JoCo judge tosses Sen. Denning’s defamation suit against Kansas City Star

Jim Denning (center) at a candidate forum ahead of the 2016 election.

A Johnson County District Court judge on Tuesday announced he was tossing out a defamation lawsuit brought by Overland Park Sen. Jim Denning against the Kansas City Star.

With the decision, which came under the provisions of an anti-frivolous lawsuit statute Denning himself voted in favor of in 2016, Denning will be forced to pay approximately $40,000 in legal fees to the newspaper.

Denning will have to pay approximately $40,000 in legal fees to the Star. Photo used under a Creative Commons license.

At the hearing on the Star’s motion to have Denning’s lawsuit stricken under the Kansas Public Speech Protection Act, Judge Paul Gurney determined there was no evidence that the Star had acted with “specific intent to injure” or “actual evil-mindedness” in publishing a column by former Johnson County Sun Publisher Steve Rose that criticized Denning’s opposition to Medicaid expansion. Moreover, Gurney said, Rose’s status as a contractor and not an actual employee provided a buffer between the organization and the writer.

Known as an “anti-SLAPP” law, the Kansas Public Speech Protection Act gives defendants the right to petition to have what they believe to be “meritless lawsuits that chill free speech” thrown out. Bernie Rhodes, the Star’s attorney in the matter, filed a motion to have the case tossed out on the basis of the Kansas Speech Protection Act in the weeks following the filing of Denning’s suit. Rose’s attorney filed a similar motion, but the judge will not hold a hearing on it until the end of the month.

In the column at the center of the case, Rose said that Denning had “finally confessed” his reasons for opposing Medicaid expansion legislation. But the two of them had actually not spoken since 2016, according to Denning. Denning sued both the Star and Rose in January after the publication of the column, saying that Rose had “falsely attributed his conjured-up comments to me.” The Star pulled the column from its website and has since acknowledged that it did not meet the company’s editorial standards, but maintained the matter did not meet the legal requirements for defamation.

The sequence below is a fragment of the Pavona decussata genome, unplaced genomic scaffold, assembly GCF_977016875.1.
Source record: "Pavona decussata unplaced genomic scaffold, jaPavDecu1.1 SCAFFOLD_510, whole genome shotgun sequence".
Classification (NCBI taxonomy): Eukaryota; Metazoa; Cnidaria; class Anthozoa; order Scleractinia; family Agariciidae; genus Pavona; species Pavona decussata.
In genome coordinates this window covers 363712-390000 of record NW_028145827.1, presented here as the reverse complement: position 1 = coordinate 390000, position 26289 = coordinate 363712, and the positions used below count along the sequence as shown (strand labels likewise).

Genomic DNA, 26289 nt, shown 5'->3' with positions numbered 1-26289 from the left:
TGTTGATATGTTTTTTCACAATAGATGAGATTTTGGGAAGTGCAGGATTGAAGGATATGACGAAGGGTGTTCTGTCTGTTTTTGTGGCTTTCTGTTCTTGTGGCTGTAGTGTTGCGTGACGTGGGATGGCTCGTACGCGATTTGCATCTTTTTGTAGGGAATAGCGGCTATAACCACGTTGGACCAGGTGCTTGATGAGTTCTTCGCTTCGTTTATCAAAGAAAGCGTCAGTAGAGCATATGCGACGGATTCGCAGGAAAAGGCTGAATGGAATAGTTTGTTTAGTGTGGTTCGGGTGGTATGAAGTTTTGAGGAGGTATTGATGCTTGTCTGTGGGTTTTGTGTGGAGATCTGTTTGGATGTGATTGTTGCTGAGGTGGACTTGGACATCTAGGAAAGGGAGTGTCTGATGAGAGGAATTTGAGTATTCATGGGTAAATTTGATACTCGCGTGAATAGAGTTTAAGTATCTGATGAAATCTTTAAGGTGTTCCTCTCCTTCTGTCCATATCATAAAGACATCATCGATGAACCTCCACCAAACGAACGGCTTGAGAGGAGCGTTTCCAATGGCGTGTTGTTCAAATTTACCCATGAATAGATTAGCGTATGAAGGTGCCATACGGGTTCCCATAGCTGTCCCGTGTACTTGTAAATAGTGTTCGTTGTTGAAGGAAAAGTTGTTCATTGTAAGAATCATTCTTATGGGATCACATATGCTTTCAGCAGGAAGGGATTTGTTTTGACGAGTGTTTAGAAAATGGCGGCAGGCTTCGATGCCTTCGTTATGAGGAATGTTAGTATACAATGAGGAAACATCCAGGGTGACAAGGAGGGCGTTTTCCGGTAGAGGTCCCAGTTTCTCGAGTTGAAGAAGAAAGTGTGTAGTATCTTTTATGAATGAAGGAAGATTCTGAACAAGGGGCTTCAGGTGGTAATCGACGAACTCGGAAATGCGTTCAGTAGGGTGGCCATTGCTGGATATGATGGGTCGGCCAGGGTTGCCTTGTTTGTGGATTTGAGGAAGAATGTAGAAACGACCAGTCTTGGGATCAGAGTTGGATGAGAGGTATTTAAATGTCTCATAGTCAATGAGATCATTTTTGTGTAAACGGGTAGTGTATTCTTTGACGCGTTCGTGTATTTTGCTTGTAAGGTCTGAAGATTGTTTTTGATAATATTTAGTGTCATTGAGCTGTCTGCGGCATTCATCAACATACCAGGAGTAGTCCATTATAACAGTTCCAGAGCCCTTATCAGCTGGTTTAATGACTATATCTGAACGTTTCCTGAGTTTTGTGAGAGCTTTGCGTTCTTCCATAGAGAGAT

Following the decision Tuesday, Rhodes said no one at the Star had ever had any reason to doubt’s Rose’s attribution of comments to Denning.

“That’s pretty clearly not actual malice,” Rhodes said. “Crying fake news is not enough. You have to have evidence. Sen. Denning did not have evidence, so the result was preordained.”

Denning and his attorney, Mike Kuckelman, who is chair of the Kansas Republican Party, did not respond to an invitation to comment on the ruling sent by email Tuesday afternoon. But Denning did post on Twitter that he was “disappointed” by the ruling:

In a story published by the Star on the decision, Star Vice President and Editorial Page Editor Colleen McCain Nelson categorized Denning’s suit as “a political ploy and an attempt to generate headlines — not a legitimate lawsuit.”

“With this decision, the judge affirmed that Senator Denning’s claim against The Star was entirely without merit,” McCain Nelson said, “and more importantly, he protected the First Amendment rights of The Star and all journalists.”

Denning has served as Sen. Majority Leader since December 2016. Democratic Rep. Cindy Holscher announced in April that she would be running for his senate seat in 2020.